South Carolina K-9 units protected under new law
A new South Carolina law will protect police K-9 units from liabilities in court.
Until last month, a suspect bitten by a police dog, regardless of the situation, could almost certainly expect a settlement, Senate Judiciary Chairman Larry Martin (R-Pickens), the bill’s sponsor, told the Greenville News.
According to State Statute 47-3-110, "whenever any person is bitten or otherwise attacked by a dog while the person is in a public place or is lawfully in a private place, including the property of the owner of the dog or other person having the dog in his care or keeping, the owner of the dog or other person having the dog in his care or keeping is liable for the damages suffered by the person bitten or otherwise attacked."
This legislation applied to both private citizens' pets as well as K-9 officers, according to the paper.
South Carolina’s old liability statute for dog bites made exceptions if a person bitten was trespassing or had directly harassed a dog, according to the report.
Under the old law, “If a suspect turned on an officer making an arrest, and the dog bit the suspect, then there would be liability for the dog bite,” Martin told the Greenville News. "When I realized that and just how one-sided existing law was, I felt we needed to change it.”
Signed into law June 12 by Gov. Nikki Haley, the new legislation makes an exception for certified, on duty police dogs responding to lawful commands or otherwise acting in accordance with their training. Both dog and handler must follow policy and may not use excessive force, the paper reports.
The proposal for the exemption was first introduced to the house in Feb. 2011, but died last year. Moore told the Greenville News he believes the bill gained no traction due to legislators wishing to leave the issue up to courts. “But if were waiting for the court to determine no liability, we’ll be waiting forever,” Moore told the paper. “They never go to trial. They simply settle with the plaintiff who wants a check.”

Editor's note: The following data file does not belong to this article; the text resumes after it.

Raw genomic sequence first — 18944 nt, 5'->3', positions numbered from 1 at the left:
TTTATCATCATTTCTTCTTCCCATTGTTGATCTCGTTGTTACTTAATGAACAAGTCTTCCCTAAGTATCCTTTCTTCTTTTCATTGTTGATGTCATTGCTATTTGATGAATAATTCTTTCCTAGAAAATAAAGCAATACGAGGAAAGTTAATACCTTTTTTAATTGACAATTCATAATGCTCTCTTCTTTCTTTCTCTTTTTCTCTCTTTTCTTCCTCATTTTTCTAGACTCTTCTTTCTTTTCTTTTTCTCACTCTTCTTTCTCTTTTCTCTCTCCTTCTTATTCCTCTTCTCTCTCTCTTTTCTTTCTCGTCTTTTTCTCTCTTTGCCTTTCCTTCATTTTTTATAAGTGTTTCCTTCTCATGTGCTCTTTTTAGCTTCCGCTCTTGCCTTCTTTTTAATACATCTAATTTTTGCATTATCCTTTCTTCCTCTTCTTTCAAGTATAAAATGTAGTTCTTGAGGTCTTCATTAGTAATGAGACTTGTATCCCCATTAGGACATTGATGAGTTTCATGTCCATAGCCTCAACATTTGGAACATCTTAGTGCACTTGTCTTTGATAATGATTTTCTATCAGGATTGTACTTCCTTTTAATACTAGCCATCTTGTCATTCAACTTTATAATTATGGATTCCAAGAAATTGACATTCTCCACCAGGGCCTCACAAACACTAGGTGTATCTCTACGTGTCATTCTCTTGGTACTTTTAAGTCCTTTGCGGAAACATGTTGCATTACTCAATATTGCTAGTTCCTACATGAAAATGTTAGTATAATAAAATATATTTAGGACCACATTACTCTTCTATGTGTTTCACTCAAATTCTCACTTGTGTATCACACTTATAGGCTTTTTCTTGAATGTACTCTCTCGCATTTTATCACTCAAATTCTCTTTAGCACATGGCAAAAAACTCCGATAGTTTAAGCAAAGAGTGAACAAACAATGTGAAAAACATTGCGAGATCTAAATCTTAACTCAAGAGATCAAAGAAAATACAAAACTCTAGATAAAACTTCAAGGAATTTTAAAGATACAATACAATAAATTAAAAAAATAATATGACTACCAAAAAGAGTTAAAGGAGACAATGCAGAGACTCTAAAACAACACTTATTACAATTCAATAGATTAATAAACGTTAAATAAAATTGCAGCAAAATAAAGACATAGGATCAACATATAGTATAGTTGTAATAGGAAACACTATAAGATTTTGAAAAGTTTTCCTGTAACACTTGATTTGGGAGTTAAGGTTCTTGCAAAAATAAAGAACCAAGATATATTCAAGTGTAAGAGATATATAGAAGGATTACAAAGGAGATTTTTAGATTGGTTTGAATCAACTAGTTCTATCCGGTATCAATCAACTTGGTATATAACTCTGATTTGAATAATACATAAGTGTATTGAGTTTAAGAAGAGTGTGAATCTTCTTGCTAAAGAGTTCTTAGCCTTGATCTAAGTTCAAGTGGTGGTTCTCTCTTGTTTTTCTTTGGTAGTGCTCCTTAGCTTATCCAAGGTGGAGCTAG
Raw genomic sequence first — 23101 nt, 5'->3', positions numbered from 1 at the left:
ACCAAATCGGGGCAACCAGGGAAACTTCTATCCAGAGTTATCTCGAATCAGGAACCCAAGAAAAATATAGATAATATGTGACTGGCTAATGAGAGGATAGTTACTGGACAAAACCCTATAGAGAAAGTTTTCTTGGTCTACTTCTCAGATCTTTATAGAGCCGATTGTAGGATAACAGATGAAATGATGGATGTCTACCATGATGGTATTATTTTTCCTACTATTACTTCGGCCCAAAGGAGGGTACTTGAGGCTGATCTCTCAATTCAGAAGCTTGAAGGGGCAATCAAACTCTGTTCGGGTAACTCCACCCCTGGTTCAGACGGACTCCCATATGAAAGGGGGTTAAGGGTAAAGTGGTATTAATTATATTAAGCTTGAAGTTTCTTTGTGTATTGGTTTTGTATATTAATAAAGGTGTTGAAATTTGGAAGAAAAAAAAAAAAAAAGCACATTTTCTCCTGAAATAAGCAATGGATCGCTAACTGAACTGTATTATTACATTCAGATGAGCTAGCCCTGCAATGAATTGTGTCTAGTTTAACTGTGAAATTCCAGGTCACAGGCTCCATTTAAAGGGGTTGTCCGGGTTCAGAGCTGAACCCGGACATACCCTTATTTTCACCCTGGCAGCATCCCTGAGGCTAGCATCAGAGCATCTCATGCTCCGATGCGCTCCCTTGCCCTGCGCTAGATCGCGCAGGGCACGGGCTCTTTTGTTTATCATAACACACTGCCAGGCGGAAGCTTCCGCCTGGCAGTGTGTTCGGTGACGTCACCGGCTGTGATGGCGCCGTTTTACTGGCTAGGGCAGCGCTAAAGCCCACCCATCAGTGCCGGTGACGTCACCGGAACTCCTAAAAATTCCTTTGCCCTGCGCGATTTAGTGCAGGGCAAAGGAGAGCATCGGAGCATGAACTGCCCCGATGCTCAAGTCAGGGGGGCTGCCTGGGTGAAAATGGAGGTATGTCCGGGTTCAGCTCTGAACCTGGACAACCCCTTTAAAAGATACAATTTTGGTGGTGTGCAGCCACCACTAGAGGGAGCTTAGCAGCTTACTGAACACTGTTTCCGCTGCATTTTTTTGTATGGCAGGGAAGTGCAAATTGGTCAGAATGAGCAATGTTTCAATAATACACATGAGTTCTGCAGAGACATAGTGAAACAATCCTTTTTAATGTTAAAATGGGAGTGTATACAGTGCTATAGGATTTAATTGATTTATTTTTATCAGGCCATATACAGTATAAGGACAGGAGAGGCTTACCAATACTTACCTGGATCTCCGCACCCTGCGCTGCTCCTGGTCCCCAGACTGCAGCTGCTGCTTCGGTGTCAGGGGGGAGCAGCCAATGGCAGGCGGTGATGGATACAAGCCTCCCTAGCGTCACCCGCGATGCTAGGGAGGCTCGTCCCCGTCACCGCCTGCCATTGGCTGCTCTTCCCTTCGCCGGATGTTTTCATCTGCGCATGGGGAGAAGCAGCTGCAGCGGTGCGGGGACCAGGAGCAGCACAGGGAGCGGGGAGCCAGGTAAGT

However, according to the Greenville News, it is unclear how often police departments are sued for dog bites.
Moore told the paper he heard of a recent settlement that paid a prisoner bitten by a K-9 unit $300,000, but could give no specifics. But several of the state's police forces contacted by the Associated Press could not recall such a case.
The state’s Insurance Reserve Fund, which pays premiums that cover property damage and tort liabilities, has 20 different categories for law enforcement claims, but they are not immediately searchable by such terms as K-9 officer bites, according to the Greenville News.
Moore stressed to the paper that the new law does not mean K-9 units can act with impunity. Someone bitten by a police dog can still sue – and collect compensation if the dog acted inappropriately.
“At least now we have the ability to go into a courtroom when we’re sued over a dog bite and have a defense, where there was no defense before,” Martin told the Greenville News. “The dog is nothing more than another tool. An officer may have a Taser or Mace. If he abuses any of these, he can get sued. A dog is no different.”
According to the AP, 14 states and the District of Columbia already provide liability exceptions for injuries caused by military or police dogs in the call of duty.